Your Jealousy Isn't Actually A Bad Thing

Photo by Maria Badasian on Unsplash

Photo by Maria Badasian on Unsplash

Time and time again I have heard people say, “I’m not a jealous person” with the implication being that they are more evolved than those of us who experience jealousy’s pangs. It is true that some people are less affected by jealousy and even experience the feeling of compersion — joy in feeling another person's joy — when they see their partner flirting with or enjoying the company of another person. Then there are those who are quick to act on their jealousy, sometimes causing irreparable harm to their relationships. The latter is perhaps why jealousy appears to be such a powerful and scary emotion to navigate.

Jealousy is often seen as a negative and even immature emotion. It’s called the “green-eyed monster” — and we don’t have positive feelings towards people who exhibit such behavior. Watch any reality TV show, and you will quickly learn that calling someone “jealous” is one of the biggest insults you can lob. 

However, jealousy is not a useless emotion that should be ignored.

In fact, there are folks who believe jealousy is quite useful. People who engage in polyamory and non-monogamy have (through necessity) had to unpack jealousy and learn to use it constructively in their relationships. Through first-hand experience, people who have to navigate multiple relationships simultaneously have learned that jealousy can be helpful for identifying what is lacking either in their feelings of self-worth or their relationships. 

Poly folks aren’t the only ones who can benefit from looking at jealousy as a tool — those of us in monogamous relationships can benefit as well. I also believe examining the source of our jealousy can lead to better relationships with friends and family. 

If you have felt jealous in a relationship, you may identify with some if not all of the following situations:

  • Experiencing your partner express interest in another person. This doesn’t have to be a sexual interest; it can be expressed as admiration for someone’s intellect, accomplishments, or character.
  • Noting that your partner is spending more time with others or feeling that the time they spend with you is lessened or compromised due to their obligations.
  • Seeing your partner "like" the social media of people you may or may not know. 

The abruptness of jealousy is what makes it feel so uncomfortable to deal with and why most people try to diminish the feeling immediately. However, by dealing with these feelings, we can turn destructive jealousy into constructive jealousy.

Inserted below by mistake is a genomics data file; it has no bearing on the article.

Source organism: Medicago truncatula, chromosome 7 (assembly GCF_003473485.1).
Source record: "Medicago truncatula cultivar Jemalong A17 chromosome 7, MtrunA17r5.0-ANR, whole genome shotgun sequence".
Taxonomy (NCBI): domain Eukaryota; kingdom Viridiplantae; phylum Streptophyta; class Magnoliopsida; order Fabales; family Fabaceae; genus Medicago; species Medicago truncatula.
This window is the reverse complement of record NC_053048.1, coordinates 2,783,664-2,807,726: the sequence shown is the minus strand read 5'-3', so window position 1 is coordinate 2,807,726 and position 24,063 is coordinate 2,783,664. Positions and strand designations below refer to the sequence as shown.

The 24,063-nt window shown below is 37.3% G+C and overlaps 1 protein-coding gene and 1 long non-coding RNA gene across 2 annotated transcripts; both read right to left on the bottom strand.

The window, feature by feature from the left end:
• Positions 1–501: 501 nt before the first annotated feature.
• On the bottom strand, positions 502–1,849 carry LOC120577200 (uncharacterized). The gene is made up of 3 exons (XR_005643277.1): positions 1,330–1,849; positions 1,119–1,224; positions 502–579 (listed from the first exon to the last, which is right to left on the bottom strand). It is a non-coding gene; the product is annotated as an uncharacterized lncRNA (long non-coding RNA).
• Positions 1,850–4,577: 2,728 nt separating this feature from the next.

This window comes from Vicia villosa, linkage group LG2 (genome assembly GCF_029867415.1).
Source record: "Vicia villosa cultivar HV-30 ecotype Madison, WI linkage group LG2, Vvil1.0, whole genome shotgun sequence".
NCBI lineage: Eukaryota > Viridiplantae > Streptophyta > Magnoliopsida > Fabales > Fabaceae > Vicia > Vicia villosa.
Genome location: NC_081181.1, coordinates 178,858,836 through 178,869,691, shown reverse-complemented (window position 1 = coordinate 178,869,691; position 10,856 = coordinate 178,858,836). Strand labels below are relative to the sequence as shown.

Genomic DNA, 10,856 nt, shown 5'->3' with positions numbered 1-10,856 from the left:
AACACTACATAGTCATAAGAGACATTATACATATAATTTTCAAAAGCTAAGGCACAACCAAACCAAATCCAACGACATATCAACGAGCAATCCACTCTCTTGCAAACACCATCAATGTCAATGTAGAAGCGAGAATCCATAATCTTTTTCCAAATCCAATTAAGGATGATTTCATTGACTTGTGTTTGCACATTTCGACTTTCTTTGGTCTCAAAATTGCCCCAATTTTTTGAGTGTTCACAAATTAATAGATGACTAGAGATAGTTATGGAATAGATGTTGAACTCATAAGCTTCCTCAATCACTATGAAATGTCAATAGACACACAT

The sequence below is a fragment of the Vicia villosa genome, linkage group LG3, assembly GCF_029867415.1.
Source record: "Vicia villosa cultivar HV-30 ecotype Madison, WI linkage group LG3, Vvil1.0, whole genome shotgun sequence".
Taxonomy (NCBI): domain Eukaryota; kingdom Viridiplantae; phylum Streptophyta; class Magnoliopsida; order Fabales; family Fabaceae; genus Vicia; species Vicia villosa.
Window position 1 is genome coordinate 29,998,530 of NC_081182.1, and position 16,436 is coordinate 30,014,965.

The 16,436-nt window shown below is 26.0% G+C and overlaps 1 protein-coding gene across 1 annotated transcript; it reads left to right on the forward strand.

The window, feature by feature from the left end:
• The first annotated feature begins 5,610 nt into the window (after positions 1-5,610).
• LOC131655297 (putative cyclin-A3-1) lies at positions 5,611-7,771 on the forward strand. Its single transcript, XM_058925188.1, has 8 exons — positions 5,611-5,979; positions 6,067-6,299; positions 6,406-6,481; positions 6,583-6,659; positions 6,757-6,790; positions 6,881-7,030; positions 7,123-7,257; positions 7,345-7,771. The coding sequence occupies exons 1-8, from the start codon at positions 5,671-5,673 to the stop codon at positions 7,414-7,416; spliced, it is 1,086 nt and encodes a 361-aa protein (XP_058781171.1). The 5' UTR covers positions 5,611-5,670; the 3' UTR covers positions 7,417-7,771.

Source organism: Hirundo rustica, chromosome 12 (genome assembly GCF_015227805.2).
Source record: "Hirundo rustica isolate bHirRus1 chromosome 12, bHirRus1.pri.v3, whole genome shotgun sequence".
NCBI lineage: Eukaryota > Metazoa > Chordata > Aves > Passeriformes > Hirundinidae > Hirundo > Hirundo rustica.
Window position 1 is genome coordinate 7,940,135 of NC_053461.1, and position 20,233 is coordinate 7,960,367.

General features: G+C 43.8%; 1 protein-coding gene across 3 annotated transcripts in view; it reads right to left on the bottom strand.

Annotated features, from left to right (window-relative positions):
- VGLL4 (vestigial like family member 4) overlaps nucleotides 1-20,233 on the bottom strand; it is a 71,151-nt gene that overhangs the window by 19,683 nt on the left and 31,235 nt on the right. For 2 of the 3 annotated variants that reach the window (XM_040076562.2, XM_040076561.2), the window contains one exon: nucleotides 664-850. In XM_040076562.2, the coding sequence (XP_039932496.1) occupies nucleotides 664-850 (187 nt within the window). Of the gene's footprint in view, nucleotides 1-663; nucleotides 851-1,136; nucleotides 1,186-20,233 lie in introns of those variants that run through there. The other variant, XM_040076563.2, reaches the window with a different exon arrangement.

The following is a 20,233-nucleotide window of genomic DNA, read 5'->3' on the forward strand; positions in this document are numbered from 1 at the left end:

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In Kitty Chambliss’s Jealousy Survival Guide, she distinguishes between constructive and destructive jealousy. Constructive jealousy encourages you to check in with yourself and your relationship, identify a need, and work through what that need is with your partner. Destructive jealousy results in one person feeling jealous and acting out from a place of fear in ways that are hurtful to the people they love. This could include verbal or physical violence and manipulation.

The good news is that we have a choice about how we respond to jealousy; it isn’t just a primal experience we have no control over.

One way to reduce the impact of jealousy on your life is to use it as a guide. This means first recognizing that it’s jealousy that you’re actually feeling. Then it’s important to think about why you might be feeling jealous. Sometimes jealousy is founded on real events, like your partner ditching you to hang out with a new “friend” whom they know has a crush on them. That is real and should be addressed using your relationship agreements as a framework for the discussion if this behavior is outside of your agreements. 

Other times, jealousy has more to do with an unmet need you have than what your partner is doing. For example, in the instance where your partner is spending more time with others than with you, think about what you may be needing. Is it more quality time? Is it more check-ins throughout the week to make you feel like you are in their thoughts? Is it that you haven’t had a date night with them in months and you’re craving intimacy? 

All of these are completely natural feelings to have, and your feelings of jealousy can guide you toward the words you need to express to your partner. This response to jealousy can be incredibly constructive and just might guide you to not only what you are craving but also a deeper connection to your partner.


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